Study: Humans Influencing Climate Change 170 Times Faster Than Nature

CANBERRA, Australia — The subject of climate change continues to be a heated source of debate between America’s political parties, but a new study may give those who refuse to put the issue front and center a reason to think twice.

According to researchers at The Australian National University, human-caused emissions are heating the earth 170 times faster than natural occurrences. The research was published earlier this month in The Anthropocene Review.

A new study uses a groundbreaking equation to determine that humans are affecting climate change 170 times faster than natural forces.

Will Steffen, co-researcher and professor at the Fenner School of Environment and Society and the Climate Change Institute at the university, explains that his research team developed a groundbreaking mathematical equation to reach their results. The equation, now called the Anthropocene equation, is the first of its kind designed to determine how much influence humans have on climate change.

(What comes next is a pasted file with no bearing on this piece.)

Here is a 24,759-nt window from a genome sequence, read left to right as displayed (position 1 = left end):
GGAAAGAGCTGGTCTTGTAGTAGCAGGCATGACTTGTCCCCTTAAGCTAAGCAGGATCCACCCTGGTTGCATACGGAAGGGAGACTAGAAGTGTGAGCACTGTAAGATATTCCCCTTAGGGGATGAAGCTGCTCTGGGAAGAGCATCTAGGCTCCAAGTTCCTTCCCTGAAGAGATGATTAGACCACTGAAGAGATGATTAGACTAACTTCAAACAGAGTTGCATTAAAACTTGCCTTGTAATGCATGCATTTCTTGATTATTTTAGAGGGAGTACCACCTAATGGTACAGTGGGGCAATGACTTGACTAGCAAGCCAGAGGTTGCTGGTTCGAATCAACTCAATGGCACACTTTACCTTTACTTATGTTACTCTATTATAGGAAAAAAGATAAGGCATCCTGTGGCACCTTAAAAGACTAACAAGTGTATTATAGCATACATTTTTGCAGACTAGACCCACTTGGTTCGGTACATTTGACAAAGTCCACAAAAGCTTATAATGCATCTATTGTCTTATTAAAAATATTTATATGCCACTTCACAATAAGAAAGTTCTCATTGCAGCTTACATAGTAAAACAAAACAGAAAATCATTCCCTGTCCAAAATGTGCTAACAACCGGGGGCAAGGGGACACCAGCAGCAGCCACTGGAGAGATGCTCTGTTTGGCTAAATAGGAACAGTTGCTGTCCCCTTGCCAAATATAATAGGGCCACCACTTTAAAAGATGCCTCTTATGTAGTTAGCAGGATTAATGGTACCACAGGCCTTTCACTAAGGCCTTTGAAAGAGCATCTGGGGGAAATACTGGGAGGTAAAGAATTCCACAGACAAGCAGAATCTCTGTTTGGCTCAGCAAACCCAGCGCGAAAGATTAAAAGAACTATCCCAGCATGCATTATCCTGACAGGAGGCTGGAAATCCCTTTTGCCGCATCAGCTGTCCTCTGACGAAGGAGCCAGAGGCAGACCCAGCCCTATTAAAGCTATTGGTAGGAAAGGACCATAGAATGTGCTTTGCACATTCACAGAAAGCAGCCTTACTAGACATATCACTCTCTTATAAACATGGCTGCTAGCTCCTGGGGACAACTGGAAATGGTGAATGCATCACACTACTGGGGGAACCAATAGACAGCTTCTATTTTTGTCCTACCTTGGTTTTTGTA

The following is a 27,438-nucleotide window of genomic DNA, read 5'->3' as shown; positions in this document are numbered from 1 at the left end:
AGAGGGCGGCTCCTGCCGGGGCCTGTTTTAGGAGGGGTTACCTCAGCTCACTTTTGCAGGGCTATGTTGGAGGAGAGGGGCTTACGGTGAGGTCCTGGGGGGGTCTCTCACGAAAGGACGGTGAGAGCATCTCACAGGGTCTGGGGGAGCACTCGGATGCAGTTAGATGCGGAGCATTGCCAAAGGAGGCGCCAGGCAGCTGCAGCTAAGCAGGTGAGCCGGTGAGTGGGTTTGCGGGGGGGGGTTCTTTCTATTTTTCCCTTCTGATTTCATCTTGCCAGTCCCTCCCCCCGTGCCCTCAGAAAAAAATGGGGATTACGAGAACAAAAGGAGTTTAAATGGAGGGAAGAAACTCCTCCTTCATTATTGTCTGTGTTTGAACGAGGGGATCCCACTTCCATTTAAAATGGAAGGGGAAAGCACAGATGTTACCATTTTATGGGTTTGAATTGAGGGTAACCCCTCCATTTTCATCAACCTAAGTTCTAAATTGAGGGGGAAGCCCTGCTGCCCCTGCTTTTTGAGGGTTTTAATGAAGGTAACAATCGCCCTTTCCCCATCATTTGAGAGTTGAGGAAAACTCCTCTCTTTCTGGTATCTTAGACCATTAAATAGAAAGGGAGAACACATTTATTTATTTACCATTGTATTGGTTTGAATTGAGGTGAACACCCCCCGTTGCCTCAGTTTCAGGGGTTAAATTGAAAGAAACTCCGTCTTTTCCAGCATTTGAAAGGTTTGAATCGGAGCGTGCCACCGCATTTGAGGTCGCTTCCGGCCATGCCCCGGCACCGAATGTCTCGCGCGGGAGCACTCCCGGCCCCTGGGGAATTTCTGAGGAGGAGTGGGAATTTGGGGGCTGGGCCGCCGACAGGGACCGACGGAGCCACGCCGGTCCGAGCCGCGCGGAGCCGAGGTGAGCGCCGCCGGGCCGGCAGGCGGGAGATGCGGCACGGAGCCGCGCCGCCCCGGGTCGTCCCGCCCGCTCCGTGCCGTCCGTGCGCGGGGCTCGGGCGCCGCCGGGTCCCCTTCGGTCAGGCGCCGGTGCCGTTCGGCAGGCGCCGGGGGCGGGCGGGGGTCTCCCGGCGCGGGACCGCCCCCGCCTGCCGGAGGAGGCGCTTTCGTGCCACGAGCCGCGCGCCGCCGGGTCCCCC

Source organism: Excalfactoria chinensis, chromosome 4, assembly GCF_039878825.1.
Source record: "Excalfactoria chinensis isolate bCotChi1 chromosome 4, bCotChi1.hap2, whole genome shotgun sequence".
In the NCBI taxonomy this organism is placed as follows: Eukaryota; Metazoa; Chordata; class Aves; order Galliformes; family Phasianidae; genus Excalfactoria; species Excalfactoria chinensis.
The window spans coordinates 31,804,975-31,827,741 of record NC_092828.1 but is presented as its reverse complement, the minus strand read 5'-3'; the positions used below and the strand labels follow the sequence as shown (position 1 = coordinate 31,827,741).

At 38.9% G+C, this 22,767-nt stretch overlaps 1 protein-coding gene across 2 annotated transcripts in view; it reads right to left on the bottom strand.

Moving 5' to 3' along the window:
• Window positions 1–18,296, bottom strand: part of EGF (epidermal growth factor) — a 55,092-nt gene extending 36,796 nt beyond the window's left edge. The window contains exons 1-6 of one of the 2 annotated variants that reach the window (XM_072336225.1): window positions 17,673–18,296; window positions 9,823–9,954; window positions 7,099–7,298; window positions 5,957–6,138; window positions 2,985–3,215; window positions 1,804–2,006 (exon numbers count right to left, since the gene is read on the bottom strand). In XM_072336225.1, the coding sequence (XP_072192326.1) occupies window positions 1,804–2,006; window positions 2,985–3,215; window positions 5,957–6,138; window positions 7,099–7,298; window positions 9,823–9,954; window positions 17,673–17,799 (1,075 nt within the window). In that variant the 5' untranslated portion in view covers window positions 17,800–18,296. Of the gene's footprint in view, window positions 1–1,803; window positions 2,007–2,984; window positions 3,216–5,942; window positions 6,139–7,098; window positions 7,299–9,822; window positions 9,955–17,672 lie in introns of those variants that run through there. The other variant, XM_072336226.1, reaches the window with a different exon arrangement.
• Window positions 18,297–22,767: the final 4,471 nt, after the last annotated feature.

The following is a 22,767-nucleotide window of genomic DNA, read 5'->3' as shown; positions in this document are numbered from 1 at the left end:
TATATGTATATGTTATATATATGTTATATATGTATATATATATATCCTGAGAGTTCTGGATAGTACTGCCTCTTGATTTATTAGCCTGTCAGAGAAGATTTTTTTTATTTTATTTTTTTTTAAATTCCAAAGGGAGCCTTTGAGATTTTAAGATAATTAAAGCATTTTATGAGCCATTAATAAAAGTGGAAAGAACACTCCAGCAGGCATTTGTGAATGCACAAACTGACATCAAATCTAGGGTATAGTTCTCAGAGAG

Steffen acknowledges that humans are not the sole factor in influencing climate change. However, it has become clear to him that the influences caused by humans are in fact, the most prominent.

“We are not saying the astronomical forces of our solar system or geological processes have disappeared. But in terms of their impact in such a short period of time they are now negligible compared with our own influence,” Steffen says in a university release.

The researchers found that “human-caused greenhouse gas emissions over the past 45 years have increased the rate of temperature rise to 1.7 degrees Celsius per century, dwarfing the natural background rate.”

“Over the past 7,000 years, the primary forces driving change have been astronomical – changes in solar intensity and subtle changes in orbital parameters, along with a few volcanoes. They have driven a rate change of 001 degrees Celsius per century” Steffen explains.

Still, Steffen went on to clarify that our planet can still be saved by shifting our habits.

“The global economy can function equally well with zero emissions,” he says. “Research shows we can feed nine billion people – the projected world population by 2050 – and reduce greenhouse gas emissions at the same time.”

According to NASA, 97 percent of climate scientists believe humans are the cause of warming trends over the past century.